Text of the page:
This film is about a fisherman (named Syracuse) who catches a woman (Ondine) in his net and then stumbles through strange events that come with her arrival. I loved this Irish (even though Ondine is actually a German myth) fairytale. I enjoyed the mix of magic and realistic drama and hardship, especially when it came to the poor fisherman’s daughter, Annie. The three main characters were so natural together, I could almost swear they were actually family.
I was a bit torn for most of the movie because part of me wanted Ondine to actually turn out to be a mermaid, but then part of me didn’t want the movie to break the realistic element it was so good at bringing to the surface. The ending, however, was perfect. I sincerely liked the way they decided to go (and I honestly didn’t see it coming). I’m trying my best to write this without giving away too much. Things happen! People say stuff! Details! Trust me, it was a fun time.
If you’re in the mood for a grand movie about mermaids, magic, love and sacrifice (also, hot fishermen), then check this one out!
Dear Diana Wynne Jones,
I knew you were going to die. I remember realizing when I read that you had stopped treatment that one day I would also be reading an article about your death. These thoughts, which terrified me and filled me with overwhelming sorrow at the time, could never have prepared me for that sudden drop of my heart straight through my chest when I read news of your ending. Like beloved books that we’ve finished, your fans will clutch your memory to their chests and sigh with wonder and delight of the world they had just visited–a world you gave them. Whenever we want to bring you back to life, we need only visit our bookshelves and read your words again. May you forever be read to children at night, aloud to classes and be cherished in every way. You are adored.
Ladies and Gentlemen,
I have decided to start an art project (Brianna is to blame for providing the idea). I am asking everyone to draw or make a picture of the way they perceive me. This is the only rule–all other things are left open to your interpretation. I need all pieces by the startish of May–everything must be ready and together by May 27th, 2011. If you are interested in joining my project, please please let me know. If you’ve already told me you’d like in on this, I have you down on a list.
Here’s some more details:
- I will be featuring all pieces publicly, so by agreeing to take part in this project, you also agree to let me share your brilliant work.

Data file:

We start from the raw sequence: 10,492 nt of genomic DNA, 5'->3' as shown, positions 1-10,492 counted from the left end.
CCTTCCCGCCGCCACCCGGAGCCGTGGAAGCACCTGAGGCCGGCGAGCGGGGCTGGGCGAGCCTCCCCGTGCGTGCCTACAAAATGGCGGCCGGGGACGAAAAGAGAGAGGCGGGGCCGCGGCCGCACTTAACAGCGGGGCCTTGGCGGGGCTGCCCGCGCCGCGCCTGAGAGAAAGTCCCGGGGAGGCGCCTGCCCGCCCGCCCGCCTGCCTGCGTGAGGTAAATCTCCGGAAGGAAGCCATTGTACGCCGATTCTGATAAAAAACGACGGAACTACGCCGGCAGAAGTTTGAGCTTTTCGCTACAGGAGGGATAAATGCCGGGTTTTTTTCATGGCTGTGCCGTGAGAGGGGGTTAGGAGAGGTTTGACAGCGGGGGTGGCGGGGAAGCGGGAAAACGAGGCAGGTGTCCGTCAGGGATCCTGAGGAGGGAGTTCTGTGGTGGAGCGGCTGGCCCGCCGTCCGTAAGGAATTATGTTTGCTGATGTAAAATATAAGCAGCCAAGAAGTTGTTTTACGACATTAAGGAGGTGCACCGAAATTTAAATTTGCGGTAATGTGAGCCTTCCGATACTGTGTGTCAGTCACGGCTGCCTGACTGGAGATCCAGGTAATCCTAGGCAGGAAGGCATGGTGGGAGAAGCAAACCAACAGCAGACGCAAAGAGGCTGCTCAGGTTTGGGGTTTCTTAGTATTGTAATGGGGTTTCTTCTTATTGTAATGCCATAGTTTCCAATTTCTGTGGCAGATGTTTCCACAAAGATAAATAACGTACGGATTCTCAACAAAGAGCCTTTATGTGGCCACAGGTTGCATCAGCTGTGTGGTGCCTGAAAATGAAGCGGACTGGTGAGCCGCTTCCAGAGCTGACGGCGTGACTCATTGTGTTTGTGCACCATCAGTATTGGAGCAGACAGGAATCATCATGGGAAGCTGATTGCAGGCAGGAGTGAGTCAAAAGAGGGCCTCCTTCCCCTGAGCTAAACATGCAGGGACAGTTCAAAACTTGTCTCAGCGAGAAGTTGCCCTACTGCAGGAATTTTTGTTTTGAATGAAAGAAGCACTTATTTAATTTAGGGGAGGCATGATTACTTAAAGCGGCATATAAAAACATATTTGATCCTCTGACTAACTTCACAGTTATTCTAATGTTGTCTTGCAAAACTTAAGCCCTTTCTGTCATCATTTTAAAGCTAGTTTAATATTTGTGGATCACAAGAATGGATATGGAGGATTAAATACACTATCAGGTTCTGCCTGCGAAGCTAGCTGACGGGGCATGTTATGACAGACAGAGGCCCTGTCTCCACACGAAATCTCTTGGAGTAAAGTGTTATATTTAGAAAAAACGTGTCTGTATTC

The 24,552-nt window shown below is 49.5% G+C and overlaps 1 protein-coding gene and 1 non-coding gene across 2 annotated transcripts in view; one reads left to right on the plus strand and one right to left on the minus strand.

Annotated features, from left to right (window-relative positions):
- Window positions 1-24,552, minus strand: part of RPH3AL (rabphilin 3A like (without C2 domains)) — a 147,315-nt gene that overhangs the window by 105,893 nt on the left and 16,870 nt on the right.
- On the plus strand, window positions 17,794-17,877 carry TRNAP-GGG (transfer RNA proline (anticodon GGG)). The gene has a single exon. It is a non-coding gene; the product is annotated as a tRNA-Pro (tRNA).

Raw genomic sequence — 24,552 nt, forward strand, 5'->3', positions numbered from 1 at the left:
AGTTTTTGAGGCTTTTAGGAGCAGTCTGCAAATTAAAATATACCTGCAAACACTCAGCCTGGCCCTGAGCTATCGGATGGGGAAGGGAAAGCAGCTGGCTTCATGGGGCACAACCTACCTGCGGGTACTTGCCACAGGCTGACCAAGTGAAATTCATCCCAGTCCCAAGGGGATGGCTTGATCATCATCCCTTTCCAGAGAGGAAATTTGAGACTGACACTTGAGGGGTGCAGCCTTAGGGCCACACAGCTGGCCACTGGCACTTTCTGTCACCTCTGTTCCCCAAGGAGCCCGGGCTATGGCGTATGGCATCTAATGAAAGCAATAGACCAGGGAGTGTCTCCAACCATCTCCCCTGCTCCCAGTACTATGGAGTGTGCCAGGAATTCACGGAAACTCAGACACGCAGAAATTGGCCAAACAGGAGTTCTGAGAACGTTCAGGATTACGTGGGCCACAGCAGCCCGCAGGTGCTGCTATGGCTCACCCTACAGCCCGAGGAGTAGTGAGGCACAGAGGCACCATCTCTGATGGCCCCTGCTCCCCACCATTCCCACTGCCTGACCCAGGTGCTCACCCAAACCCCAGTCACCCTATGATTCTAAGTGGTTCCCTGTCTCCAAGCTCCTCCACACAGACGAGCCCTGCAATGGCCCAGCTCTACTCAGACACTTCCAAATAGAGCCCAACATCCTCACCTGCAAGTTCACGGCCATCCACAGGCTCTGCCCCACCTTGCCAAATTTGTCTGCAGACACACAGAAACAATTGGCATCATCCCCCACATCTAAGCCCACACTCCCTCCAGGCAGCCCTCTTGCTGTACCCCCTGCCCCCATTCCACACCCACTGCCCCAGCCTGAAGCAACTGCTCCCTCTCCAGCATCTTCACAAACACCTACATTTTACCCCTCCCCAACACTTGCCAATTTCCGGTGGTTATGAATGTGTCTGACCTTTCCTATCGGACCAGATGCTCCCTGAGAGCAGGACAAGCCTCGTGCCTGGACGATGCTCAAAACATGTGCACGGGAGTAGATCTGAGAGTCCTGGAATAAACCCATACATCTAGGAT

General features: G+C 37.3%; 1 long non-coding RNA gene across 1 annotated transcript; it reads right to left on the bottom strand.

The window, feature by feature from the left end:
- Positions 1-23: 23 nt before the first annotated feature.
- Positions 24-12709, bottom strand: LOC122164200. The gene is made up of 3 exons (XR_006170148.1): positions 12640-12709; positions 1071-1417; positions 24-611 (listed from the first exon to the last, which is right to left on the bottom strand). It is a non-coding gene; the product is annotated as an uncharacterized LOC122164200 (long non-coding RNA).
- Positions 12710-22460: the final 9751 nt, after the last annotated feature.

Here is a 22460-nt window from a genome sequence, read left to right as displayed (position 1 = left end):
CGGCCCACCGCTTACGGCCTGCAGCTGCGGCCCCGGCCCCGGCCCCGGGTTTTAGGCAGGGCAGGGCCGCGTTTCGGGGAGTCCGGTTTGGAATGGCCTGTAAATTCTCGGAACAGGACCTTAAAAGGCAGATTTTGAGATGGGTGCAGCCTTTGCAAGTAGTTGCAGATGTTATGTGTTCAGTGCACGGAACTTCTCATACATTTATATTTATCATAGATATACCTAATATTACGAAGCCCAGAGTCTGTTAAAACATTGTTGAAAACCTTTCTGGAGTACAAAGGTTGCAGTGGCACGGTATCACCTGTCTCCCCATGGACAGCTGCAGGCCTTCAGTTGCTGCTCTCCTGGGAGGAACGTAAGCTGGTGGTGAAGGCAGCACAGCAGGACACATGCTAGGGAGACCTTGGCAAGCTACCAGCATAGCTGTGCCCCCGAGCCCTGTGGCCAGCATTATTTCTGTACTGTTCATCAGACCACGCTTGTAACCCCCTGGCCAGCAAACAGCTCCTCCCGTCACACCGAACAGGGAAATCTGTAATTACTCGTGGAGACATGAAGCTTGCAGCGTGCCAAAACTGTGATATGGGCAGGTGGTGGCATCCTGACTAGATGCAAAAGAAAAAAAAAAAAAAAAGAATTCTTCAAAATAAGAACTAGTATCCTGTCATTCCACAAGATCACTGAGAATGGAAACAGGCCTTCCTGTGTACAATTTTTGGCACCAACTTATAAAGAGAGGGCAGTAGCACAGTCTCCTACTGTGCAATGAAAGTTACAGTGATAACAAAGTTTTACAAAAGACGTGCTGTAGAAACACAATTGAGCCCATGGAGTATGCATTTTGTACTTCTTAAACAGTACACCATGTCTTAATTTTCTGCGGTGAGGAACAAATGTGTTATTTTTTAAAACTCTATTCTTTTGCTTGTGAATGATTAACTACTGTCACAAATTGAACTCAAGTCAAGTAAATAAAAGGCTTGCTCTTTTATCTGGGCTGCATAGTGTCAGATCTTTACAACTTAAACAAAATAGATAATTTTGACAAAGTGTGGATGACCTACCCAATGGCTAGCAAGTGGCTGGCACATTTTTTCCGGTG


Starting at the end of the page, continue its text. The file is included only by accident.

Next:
- Your art skill is not important to me.
- I don’t mind whether you give your piece to me in person or mail it to me. As long as it gets to me before the end of May, I will adore you for all of eternity.
If you have any other questions, please let me know!
The Lightning Thief
I’m glad I finally got through this book–I can see now why so many kids have been asking for a copy. I had a lot of fun with it, especially because the reader isn’t babied when it comes to the Greek mythology. Many times Riordan just drops a name down and expects you to know exactly who it is. Sometimes he gives some back story behind events and people, but it never felt awkward or stupid. Need to feel like I know secret stuff while reading? Totally fulfilled.
The one thing I want to bring up in regards to this book is the recent bunch of people attacking female narrators like Bella and Katniss for being about as self-aware as mossy rocks. I never heard Percy Jackson make any of these sort of lists but if Katniss is clueless–this boy tops her by miles. Bella Swan is just an unhealthy female period, so I don’t consider her lacking self-awareness. I think she lacks a working mind completely. Katniss and Percy, on the other hand, are teen (first-person) narrators and so I think they should be forgiven for any dumb thoughts they have. I mean, after all, we are piggybacking on their journey of self-discovery. This novel just got me thinking: Is Percy often forgiven as a clueless narrator because he’s a boy? I hope not.
Regardless, I really enjoyed the book–I thought Percy was funny and I enjoyed seeing the way he struggled (and finally succeeded) to learn to be brave. I liked the whole philosophy behind the camp, the quest and the modern spin on many Greek figures. Finally, I thought it was refreshing to have a popular main character have both dyslexia and ADHD. I sincerely look forward to reading the next one (I already checked it out of the library). If you have a passion for Greek mythology, then grab this book. You’ll love it!
This week I lost 3 pounds, bringing my grand total to 53.6 big ones. That’s a pretty heavy child! Next week I’ll check my charts and see where I am in the ages. And speaking of that, I’m nearly at ten whole babies–I can’t wait! Soon I can start my own baby losing business, haha.
I don’t have much news because school has done an excellent job ruling my life. Here’s something: Today I had a delicious sushi dinner and plan on repeating my great idea to have edamames as a side dish.
Beyond this I have nothing worth writing to tell. I hope you all have a perfect week!
The Absolute Death
This was the last of my Sandman extras. Well, for now at least. To start off, this thing is huge–not just huge as in double the size of a normal book, but also massively heavy. It was such a pain in the butt to keep on the shelf, and don’t even mention what happens when you try to transport it anywhere. Just bringing it home from the library was an ordeal. Despite all this, the book itself is beautiful (and worth about one hundred dollars), so if you’re looking to buy a Sandman collectible that won’t be lugged around, then this is the purchase for you. This is a “sit on a shelf forever” kind of book.